The introduction of Notes in Instagram is nostalgic for AIM

AOL Instant Messenger, or AIM, is dead — but external messaging lives on, thanks to Instagram’s latest update.

On Tuesday, the social media platform launched a series of updates, including a notes feature, which allows users to leave text or emoji updates in posts of up to 60 characters.

Within hours of the platform revealing the new features, social media users noticed the similarity of Instagram notes to external messages in the early 2000s.

Singer Lou Miceli Jr. said: chirp. “But that’s just literally, anything else you post about is stupid.”

“I didn’t expect instagram to reinvent AIM messages so far tbh,” writer Ella Cerón said chirp.

Sports reporter Madi Hudak Wrote: “I’m sorry Instagram gave us AIM messages away lmao.”

AIM was discontinued in 2017 after 20 years, but in its heyday in 2000, AIM messaging away was the most popular way to share what was really on a person’s mind, passive-aggressive response to a dispute or share a lyric to a fan.

With the rise of Facebook status and later the Twitter tweet, social media users have new ways to share what’s on their mind. But in the ’20s, nostalgia for Y2K culture shaped much of social media and fashion, giving Instagram a chance to seemingly reinvent the message away.

“During testing, we learned that people love having an easy, lightweight way to share what’s on their mind and start conversations,” Instagram explained in a blog post about the new feature. “From asking for recommendations to sharing what they’re planning, Notes gives people a spontaneous, intuitive way to express themselves and connect with each other.”

The feature will appear in users’ inboxes as a left-to-right swipe over their direct messages. The text is displayed as a short blurb above the user’s avatar.

In addition to the feedback feature, Instagram said it’s testing “candid stories,” which appear to be takes on app BeReal’s candid photo-sharing platform, as well as group profiles, which will allow multiple people to collaborate and post on the same account.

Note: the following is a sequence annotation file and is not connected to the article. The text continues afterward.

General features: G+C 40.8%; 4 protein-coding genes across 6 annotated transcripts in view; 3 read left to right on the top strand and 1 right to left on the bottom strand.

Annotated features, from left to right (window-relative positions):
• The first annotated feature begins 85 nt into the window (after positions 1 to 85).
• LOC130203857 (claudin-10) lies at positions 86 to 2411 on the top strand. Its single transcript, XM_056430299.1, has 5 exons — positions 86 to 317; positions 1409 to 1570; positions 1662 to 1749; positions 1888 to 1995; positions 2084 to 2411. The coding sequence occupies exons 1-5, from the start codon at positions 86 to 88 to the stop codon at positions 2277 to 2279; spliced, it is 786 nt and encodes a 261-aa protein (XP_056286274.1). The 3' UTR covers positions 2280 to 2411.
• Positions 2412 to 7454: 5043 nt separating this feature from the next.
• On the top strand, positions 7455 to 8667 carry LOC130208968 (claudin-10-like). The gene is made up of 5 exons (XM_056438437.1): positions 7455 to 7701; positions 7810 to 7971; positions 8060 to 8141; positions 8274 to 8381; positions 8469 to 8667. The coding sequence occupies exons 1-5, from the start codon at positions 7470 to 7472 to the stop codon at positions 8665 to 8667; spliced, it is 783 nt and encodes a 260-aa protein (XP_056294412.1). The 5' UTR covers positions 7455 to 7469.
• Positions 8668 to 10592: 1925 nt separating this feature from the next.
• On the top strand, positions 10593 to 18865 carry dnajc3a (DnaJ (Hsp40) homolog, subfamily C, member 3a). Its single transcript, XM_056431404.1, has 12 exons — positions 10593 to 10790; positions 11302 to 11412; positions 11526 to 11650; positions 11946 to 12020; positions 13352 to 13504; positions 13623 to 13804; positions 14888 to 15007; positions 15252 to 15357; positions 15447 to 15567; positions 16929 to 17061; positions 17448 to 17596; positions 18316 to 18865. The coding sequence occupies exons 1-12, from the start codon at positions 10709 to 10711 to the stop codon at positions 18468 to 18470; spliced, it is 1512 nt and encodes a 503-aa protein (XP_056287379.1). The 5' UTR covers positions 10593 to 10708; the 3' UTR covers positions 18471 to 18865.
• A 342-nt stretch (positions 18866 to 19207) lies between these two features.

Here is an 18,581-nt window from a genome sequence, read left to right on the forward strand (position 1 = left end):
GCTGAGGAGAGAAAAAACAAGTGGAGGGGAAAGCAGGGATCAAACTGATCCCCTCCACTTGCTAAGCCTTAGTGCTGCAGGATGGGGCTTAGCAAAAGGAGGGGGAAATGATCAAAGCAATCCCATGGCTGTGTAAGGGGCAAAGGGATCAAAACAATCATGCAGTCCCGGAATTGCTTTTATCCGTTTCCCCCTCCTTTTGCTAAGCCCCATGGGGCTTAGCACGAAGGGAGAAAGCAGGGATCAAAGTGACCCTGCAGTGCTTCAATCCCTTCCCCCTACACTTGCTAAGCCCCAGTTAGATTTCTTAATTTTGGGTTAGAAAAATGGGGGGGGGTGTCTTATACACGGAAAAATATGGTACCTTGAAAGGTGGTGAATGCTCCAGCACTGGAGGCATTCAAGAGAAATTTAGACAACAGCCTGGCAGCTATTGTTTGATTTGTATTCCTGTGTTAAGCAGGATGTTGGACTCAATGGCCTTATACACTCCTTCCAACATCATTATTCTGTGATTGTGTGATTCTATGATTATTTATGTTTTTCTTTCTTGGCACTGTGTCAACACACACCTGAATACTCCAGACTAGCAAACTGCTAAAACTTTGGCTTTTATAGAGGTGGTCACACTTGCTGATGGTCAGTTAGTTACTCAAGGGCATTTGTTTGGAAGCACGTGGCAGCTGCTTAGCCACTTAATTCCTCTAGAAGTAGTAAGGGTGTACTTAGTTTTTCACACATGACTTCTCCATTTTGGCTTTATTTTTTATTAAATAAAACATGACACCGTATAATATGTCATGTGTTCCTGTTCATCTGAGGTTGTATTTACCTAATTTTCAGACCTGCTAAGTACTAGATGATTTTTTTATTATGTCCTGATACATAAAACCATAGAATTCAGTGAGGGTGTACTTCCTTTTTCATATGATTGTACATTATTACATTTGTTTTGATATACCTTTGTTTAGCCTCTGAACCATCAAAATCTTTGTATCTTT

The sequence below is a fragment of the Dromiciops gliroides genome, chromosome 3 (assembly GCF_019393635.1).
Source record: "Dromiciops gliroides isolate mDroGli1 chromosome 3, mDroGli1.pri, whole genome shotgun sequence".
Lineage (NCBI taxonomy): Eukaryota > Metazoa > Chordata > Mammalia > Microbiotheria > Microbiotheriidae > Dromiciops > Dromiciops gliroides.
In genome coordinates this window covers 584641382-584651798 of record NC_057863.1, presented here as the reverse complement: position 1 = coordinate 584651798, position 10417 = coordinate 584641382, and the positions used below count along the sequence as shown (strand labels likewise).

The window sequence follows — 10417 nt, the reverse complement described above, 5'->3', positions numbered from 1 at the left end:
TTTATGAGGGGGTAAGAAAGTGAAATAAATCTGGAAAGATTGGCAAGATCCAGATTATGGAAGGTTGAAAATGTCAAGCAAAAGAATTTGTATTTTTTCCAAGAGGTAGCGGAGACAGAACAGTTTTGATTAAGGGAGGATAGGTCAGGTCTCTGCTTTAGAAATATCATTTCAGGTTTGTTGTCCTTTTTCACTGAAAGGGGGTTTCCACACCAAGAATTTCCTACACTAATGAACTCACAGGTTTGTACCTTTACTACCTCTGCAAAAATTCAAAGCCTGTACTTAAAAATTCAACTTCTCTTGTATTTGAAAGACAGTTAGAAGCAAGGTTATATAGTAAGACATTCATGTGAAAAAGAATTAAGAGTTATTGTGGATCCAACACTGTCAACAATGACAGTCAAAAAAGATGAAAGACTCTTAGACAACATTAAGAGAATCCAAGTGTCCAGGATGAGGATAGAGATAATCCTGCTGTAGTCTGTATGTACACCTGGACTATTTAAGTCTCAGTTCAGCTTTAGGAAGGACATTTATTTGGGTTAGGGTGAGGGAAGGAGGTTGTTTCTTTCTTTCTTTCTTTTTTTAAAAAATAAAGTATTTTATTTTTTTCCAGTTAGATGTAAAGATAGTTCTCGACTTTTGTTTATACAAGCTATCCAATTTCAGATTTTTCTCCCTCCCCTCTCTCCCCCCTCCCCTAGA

When asked for comment, a spokesperson for Meta, which owns Instagram, didn’t touch on nostalgia for AIM.

They reiterated a similar message to the blog’s ad, stating that “Notes give people a free, spontaneous way to express themselves and connect.”

The spokesperson added that people send more than 140 billion messages per day via Meta’s messaging apps.

On platforms like Twitter, it was clear what new feature was a huge hit with millennials clinging to nostalgia for their teenage years.

Some tweeted that now was their chance to post slick pop-punk lyrics, which often featured the distant messages of emo millennials.

“Instagram really pushed the messages back and made no fuss about it. About to launch a mid-2000s emo playlist and start hoarding lyrics,” sports journalist Pete Blackburn chirp.

Others pondered the implications of the AIM message for those who grew up with it.

“Recreating the messages on Instagram made me wonder if we were all on AIM because we were emo or we were emo because we were all on AIM,” sports journalist Peter Bukowski Wrote.

Internet reporter Scott Nover celebrated both Instagram and the apparent return of the outdoorsy message in a tweet.

“This is the first good feature to come to Instagram in a decade,” he said Wrote. “We got away with the letters, baby.”

#introduction #Notes #Instagram #nostalgic #AIM

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